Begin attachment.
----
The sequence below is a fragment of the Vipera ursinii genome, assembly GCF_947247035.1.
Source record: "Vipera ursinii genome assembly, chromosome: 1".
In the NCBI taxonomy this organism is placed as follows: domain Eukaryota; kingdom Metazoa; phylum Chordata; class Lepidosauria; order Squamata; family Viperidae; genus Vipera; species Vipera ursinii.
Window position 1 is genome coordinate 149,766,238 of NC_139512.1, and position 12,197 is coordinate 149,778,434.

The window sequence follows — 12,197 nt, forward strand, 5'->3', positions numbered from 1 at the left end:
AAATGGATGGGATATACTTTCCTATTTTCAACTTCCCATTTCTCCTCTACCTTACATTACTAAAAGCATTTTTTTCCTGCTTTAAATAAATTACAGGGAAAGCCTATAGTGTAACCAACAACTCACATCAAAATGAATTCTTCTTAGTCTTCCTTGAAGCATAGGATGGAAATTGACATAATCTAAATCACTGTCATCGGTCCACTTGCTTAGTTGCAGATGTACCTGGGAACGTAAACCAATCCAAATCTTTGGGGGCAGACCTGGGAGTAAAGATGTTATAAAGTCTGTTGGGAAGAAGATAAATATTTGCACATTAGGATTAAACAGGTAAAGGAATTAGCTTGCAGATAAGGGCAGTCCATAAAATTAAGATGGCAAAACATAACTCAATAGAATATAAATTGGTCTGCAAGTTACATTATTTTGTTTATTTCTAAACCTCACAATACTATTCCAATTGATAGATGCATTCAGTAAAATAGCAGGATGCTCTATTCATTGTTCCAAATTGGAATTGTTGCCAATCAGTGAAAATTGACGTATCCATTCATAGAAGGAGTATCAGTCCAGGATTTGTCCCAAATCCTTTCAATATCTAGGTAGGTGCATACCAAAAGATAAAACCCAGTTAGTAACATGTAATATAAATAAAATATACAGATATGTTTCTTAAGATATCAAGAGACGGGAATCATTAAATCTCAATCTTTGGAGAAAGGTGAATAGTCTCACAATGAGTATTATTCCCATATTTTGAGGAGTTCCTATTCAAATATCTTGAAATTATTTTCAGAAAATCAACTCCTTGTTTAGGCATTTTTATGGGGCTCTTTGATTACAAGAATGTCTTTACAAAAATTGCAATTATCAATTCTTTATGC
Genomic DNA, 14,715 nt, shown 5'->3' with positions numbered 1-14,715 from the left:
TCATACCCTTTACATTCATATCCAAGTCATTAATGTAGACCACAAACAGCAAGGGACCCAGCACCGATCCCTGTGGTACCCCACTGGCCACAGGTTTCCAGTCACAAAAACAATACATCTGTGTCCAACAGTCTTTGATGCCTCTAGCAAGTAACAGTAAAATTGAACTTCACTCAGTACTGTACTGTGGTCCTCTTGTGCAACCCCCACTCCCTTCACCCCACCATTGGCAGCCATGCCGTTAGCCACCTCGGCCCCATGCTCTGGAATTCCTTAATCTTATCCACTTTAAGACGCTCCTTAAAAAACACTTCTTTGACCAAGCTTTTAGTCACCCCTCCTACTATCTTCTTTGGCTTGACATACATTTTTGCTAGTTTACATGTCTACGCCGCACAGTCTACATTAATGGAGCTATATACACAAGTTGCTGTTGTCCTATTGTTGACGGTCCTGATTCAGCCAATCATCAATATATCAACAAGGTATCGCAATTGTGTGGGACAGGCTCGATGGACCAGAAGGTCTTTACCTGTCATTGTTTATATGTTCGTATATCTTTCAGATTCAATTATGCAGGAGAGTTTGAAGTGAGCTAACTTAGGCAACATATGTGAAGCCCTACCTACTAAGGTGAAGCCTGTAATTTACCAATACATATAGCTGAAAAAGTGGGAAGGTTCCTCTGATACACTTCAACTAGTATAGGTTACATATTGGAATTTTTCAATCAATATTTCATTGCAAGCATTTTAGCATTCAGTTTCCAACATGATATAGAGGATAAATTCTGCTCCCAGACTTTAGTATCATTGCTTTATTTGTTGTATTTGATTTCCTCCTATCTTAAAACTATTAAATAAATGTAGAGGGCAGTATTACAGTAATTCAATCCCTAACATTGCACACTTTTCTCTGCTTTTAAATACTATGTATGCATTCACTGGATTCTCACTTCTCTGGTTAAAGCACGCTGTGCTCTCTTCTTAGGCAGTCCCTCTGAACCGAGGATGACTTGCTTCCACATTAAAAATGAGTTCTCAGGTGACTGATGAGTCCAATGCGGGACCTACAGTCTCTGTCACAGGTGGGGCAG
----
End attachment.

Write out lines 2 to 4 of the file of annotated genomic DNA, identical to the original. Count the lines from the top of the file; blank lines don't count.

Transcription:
Source record: "Vipera ursinii genome assembly, chromosome: 1".
In the NCBI taxonomy this organism is placed as follows: domain Eukaryota; kingdom Metazoa; phylum Chordata; class Lepidosauria; order Squamata; family Viperidae; genus Vipera; species Vipera ursinii.
Window position 1 is genome coordinate 149,766,238 of NC_139512.1, and position 12,197 is coordinate 149,778,434.